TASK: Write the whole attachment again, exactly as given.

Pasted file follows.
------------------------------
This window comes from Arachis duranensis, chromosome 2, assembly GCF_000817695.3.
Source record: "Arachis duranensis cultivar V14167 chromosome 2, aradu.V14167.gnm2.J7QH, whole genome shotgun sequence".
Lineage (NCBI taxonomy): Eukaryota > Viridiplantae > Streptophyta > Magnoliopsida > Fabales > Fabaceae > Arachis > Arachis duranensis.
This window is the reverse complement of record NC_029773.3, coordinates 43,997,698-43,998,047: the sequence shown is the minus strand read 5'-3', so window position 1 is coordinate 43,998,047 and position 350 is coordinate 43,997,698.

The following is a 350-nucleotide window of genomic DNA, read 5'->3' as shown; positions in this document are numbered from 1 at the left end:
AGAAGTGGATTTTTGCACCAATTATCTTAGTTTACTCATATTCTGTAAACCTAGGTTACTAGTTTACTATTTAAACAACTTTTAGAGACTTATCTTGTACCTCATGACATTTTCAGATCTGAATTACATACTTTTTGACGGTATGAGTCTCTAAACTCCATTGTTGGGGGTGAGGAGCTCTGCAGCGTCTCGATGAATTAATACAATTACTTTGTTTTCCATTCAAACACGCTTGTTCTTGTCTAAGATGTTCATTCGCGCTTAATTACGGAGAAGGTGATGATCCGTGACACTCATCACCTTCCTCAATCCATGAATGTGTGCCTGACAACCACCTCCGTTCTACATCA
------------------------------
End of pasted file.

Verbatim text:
This window comes from Arachis duranensis, chromosome 2, assembly GCF_000817695.3.
Source record: "Arachis duranensis cultivar V14167 chromosome 2, aradu.V14167.gnm2.J7QH, whole genome shotgun sequence".
Lineage (NCBI taxonomy): Eukaryota > Viridiplantae > Streptophyta > Magnoliopsida > Fabales > Fabaceae > Arachis > Arachis duranensis.
This window is the reverse complement of record NC_029773.3, coordinates 43,997,698-43,998,047: the sequence shown is the minus strand read 5'-3', so window position 1 is coordinate 43,998,047 and position 350 is coordinate 43,997,698.

The following is a 350-nucleotide window of genomic DNA, read 5'->3' as shown; positions in this document are numbered from 1 at the left end:
AGAAGTGGATTTTTGCACCAATTATCTTAGTTTACTCATATTCTGTAAACCTAGGTTACTAGTTTACTATTTAAACAACTTTTAGAGACTTATCTTGTACCTCATGACATTTTCAGATCTGAATTACATACTTTTTGACGGTATGAGTCTCTAAACTCCATTGTTGGGGGTGAGGAGCTCTGCAGCGTCTCGATGAATTAATACAATTACTTTGTTTTCCATTCAAACACGCTTGTTCTTGTCTAAGATGTTCATTCGCGCTTAATTACGGAGAAGGTGATGATCCGTGACACTCATCACCTTCCTCAATCCATGAATGTGTGCCTGACAACCACCTCCGTTCTACATCA